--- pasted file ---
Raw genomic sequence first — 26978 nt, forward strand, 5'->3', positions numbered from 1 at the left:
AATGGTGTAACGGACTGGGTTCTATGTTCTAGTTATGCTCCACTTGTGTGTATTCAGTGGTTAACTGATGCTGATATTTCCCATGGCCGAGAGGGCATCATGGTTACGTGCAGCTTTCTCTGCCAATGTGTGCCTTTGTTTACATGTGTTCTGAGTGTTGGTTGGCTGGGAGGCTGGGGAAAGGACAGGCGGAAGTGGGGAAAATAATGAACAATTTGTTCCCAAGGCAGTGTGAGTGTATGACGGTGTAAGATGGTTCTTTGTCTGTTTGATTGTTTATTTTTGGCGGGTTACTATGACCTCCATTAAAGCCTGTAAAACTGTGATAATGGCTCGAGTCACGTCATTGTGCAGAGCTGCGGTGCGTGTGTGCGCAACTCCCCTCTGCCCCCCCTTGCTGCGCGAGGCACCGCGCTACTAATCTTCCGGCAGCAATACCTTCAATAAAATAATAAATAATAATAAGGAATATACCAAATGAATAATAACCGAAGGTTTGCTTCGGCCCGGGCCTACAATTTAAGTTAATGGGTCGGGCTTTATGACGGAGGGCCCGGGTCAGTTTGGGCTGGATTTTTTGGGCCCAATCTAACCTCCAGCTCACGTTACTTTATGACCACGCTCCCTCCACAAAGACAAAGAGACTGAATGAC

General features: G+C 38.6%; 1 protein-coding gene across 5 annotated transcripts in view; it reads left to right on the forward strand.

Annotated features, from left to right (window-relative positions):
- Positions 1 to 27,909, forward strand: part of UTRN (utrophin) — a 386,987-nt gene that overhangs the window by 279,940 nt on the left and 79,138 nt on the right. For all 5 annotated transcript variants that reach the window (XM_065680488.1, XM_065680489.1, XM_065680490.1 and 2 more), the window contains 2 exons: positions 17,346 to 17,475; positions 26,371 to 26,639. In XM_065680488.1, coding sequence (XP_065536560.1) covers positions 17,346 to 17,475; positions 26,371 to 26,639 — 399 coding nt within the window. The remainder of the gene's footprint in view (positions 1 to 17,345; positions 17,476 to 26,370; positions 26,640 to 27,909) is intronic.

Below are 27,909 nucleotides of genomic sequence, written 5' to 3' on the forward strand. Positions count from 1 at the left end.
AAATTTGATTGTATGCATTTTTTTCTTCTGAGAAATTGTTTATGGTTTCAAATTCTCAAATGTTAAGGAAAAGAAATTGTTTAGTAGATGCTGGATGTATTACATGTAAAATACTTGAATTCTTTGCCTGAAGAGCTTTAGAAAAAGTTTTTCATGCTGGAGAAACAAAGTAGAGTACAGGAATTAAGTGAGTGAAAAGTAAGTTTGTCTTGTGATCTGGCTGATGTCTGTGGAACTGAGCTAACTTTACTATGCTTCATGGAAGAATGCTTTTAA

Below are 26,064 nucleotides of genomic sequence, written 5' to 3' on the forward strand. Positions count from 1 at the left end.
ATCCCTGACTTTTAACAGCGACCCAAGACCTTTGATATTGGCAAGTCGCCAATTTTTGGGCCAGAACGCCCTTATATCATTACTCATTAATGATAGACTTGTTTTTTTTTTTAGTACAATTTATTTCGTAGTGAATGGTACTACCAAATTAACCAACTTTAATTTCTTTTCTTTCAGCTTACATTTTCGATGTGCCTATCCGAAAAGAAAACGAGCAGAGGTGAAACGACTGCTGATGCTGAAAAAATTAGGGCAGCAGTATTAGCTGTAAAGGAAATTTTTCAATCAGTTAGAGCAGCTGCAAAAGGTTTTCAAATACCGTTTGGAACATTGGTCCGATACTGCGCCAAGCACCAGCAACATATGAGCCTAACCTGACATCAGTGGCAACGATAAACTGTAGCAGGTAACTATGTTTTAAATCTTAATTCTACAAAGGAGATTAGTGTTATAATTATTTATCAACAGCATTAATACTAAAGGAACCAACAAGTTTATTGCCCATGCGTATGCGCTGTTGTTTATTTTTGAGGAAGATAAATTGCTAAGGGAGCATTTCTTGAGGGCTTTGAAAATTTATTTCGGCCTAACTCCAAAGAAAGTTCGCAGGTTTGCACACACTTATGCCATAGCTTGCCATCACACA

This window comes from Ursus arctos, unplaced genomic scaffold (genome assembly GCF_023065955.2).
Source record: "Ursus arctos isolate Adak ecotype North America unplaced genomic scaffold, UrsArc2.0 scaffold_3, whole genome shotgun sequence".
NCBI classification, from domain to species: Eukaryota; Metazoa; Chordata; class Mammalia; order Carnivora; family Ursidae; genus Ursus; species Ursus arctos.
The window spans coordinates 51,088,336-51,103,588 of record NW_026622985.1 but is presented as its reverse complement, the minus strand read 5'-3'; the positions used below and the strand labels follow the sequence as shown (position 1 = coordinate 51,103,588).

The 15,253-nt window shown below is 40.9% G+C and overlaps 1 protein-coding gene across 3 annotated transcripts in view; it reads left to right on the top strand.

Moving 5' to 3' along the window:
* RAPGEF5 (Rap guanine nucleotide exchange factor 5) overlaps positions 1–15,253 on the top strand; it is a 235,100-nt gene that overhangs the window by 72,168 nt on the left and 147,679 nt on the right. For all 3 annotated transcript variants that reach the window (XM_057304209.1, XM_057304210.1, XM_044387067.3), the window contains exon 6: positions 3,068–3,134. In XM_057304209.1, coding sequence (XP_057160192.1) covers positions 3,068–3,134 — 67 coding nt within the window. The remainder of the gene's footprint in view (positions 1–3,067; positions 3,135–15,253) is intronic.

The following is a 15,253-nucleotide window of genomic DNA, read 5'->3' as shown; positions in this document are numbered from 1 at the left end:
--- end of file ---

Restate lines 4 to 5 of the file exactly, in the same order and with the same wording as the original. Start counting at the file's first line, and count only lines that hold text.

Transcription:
Annotated features, from left to right (window-relative positions):
- Positions 1 to 27,909, forward strand: part of UTRN (utrophin) — a 386,987-nt gene that overhangs the window by 279,940 nt on the left and 79,138 nt on the right. For all 5 annotated transcript variants that reach the window (XM_065680488.1, XM_065680489.1, XM_065680490.1 and 2 more), the window contains 2 exons: positions 17,346 to 17,475; positions 26,371 to 26,639. In XM_065680488.1, coding sequence (XP_065536560.1) covers positions 17,346 to 17,475; positions 26,371 to 26,639 — 399 coding nt within the window. The remainder of the gene's footprint in view (positions 1 to 17,345; positions 17,476 to 26,370; positions 26,640 to 27,909) is intronic.